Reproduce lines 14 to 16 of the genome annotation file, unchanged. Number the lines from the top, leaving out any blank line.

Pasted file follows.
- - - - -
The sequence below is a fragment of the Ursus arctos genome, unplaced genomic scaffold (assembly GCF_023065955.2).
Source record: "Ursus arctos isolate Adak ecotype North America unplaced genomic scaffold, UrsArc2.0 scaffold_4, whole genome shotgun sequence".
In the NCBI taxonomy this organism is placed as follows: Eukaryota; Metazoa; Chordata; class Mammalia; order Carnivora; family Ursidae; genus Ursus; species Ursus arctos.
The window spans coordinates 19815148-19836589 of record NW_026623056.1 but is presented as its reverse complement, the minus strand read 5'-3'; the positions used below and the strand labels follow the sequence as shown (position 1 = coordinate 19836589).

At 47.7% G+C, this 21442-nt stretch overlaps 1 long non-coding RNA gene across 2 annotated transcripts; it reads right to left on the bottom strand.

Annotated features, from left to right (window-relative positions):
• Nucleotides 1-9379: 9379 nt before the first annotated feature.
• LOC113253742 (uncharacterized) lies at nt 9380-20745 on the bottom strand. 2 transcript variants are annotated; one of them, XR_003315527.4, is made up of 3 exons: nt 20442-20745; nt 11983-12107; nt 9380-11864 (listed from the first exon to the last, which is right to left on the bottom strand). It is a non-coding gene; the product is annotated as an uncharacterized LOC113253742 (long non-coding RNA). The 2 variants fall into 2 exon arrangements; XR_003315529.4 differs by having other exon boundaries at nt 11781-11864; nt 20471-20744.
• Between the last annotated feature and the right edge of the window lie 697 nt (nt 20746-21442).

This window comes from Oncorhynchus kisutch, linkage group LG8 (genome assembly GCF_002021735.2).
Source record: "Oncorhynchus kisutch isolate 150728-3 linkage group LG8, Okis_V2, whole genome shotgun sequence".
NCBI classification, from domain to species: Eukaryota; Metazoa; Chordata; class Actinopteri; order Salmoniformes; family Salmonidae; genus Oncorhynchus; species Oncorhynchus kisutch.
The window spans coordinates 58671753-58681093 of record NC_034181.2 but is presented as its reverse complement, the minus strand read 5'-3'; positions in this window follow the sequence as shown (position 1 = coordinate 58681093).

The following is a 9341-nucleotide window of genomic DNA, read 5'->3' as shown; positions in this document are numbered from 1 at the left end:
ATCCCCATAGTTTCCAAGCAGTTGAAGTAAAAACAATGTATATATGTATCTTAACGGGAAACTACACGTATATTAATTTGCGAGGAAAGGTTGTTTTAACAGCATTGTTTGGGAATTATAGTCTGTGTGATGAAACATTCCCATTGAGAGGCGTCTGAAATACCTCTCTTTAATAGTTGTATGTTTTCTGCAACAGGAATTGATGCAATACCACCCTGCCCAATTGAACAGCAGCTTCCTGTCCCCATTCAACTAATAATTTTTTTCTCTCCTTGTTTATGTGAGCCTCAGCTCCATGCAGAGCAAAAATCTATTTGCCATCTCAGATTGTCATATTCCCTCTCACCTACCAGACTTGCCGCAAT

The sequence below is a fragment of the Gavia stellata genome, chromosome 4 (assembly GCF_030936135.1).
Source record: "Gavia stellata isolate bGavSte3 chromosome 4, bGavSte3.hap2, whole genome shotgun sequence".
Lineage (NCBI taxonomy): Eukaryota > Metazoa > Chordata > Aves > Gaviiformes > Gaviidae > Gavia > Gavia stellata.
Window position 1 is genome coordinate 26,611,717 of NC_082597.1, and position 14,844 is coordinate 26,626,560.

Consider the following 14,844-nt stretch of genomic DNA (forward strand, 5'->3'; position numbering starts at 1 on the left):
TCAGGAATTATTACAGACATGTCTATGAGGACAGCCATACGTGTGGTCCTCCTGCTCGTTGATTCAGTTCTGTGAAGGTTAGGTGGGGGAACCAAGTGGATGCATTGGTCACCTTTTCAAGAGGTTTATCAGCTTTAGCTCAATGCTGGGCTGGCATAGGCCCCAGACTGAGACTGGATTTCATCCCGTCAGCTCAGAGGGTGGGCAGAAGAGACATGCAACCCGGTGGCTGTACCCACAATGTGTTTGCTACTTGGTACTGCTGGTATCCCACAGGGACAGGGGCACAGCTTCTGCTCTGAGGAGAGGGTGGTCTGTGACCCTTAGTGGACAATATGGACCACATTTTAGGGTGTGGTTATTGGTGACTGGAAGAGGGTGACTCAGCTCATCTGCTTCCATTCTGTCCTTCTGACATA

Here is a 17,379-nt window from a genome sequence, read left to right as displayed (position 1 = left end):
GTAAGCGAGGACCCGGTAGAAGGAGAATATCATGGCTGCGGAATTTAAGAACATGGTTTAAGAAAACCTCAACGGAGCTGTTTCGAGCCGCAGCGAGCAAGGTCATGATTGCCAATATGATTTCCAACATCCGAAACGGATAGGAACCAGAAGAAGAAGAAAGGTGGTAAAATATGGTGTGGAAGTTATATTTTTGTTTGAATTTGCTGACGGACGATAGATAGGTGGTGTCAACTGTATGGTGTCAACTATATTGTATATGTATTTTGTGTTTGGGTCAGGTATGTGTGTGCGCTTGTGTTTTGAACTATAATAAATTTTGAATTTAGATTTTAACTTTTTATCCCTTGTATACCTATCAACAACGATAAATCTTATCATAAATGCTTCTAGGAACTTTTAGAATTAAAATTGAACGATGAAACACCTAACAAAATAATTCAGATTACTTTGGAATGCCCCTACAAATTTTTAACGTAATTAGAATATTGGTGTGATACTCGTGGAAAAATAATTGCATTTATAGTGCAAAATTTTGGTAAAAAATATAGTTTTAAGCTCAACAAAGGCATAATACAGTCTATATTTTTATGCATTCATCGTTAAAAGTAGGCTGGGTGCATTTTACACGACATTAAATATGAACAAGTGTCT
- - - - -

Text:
The following is a 9341-nucleotide window of genomic DNA, read 5'->3' as shown; positions in this document are numbered from 1 at the left end:
ATCCCCATAGTTTCCAAGCAGTTGAAGTAAAAACAATGTATATATGTATCTTAACGGGAAACTACACGTATATTAATTTGCGAGGAAAGGTTGTTTTAACAGCATTGTTTGGGAATTATAGTCTGTGTGATGAAACATTCCCATTGAGAGGCGTCTGAAATACCTCTCTTTAATAGTTGTATGTTTTCTGCAACAGGAATTGATGCAATACCACCCTGCCCAATTGAACAGCAGCTTCCTGTCCCCATTCAACTAATAATTTTTTTCTCTCCTTGTTTATGTGAGCCTCAGCTCCATGCAGAGCAAAAATCTATTTGCCATCTCAGATTGTCATATTCCCTCTCACCTACCAGACTTGCCGCAAT

The sequence below is a fragment of the Gavia stellata genome, chromosome 4 (assembly GCF_030936135.1).